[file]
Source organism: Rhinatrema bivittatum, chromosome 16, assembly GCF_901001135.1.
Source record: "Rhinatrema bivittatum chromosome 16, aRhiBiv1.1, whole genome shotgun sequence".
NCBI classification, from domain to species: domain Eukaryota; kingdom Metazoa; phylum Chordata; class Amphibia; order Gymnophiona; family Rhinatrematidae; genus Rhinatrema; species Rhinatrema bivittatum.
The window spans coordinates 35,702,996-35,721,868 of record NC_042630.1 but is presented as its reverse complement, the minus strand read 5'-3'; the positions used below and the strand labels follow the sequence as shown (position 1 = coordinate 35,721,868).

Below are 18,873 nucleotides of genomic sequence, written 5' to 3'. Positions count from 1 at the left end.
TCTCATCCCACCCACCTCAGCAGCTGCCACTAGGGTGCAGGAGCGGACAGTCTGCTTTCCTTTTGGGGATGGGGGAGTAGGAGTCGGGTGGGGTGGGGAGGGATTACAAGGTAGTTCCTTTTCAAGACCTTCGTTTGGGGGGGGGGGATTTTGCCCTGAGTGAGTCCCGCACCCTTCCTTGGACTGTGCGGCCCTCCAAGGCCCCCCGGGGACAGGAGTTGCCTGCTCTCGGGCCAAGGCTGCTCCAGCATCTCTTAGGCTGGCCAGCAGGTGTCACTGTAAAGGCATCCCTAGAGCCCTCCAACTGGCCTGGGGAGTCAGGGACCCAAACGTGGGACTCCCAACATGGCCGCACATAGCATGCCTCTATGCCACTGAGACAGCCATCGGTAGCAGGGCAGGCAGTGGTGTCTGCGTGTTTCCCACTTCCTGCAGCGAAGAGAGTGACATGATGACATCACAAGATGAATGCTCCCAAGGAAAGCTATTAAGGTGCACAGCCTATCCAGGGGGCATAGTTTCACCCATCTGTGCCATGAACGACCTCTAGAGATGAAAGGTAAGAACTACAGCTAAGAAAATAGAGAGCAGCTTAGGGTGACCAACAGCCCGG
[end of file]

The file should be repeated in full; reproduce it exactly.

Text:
Source organism: Rhinatrema bivittatum, chromosome 16, assembly GCF_901001135.1.
Source record: "Rhinatrema bivittatum chromosome 16, aRhiBiv1.1, whole genome shotgun sequence".
NCBI classification, from domain to species: domain Eukaryota; kingdom Metazoa; phylum Chordata; class Amphibia; order Gymnophiona; family Rhinatrematidae; genus Rhinatrema; species Rhinatrema bivittatum.
The window spans coordinates 35,702,996-35,721,868 of record NC_042630.1 but is presented as its reverse complement, the minus strand read 5'-3'; the positions used below and the strand labels follow the sequence as shown (position 1 = coordinate 35,721,868).

Below are 18,873 nucleotides of genomic sequence, written 5' to 3'. Positions count from 1 at the left end.
TCTCATCCCACCCACCTCAGCAGCTGCCACTAGGGTGCAGGAGCGGACAGTCTGCTTTCCTTTTGGGGATGGGGGAGTAGGAGTCGGGTGGGGTGGGGAGGGATTACAAGGTAGTTCCTTTTCAAGACCTTCGTTTGGGGGGGGGGGATTTTGCCCTGAGTGAGTCCCGCACCCTTCCTTGGACTGTGCGGCCCTCCAAGGCCCCCCGGGGACAGGAGTTGCCTGCTCTCGGGCCAAGGCTGCTCCAGCATCTCTTAGGCTGGCCAGCAGGTGTCACTGTAAAGGCATCCCTAGAGCCCTCCAACTGGCCTGGGGAGTCAGGGACCCAAACGTGGGACTCCCAACATGGCCGCACATAGCATGCCTCTATGCCACTGAGACAGCCATCGGTAGCAGGGCAGGCAGTGGTGTCTGCGTGTTTCCCACTTCCTGCAGCGAAGAGAGTGACATGATGACATCACAAGATGAATGCTCCCAAGGAAAGCTATTAAGGTGCACAGCCTATCCAGGGGGCATAGTTTCACCCATCTGTGCCATGAACGACCTCTAGAGATGAAAGGTAAGAACTACAGCTAAGAAAATAGAGAGCAGCTTAGGGTGACCAACAGCCCGG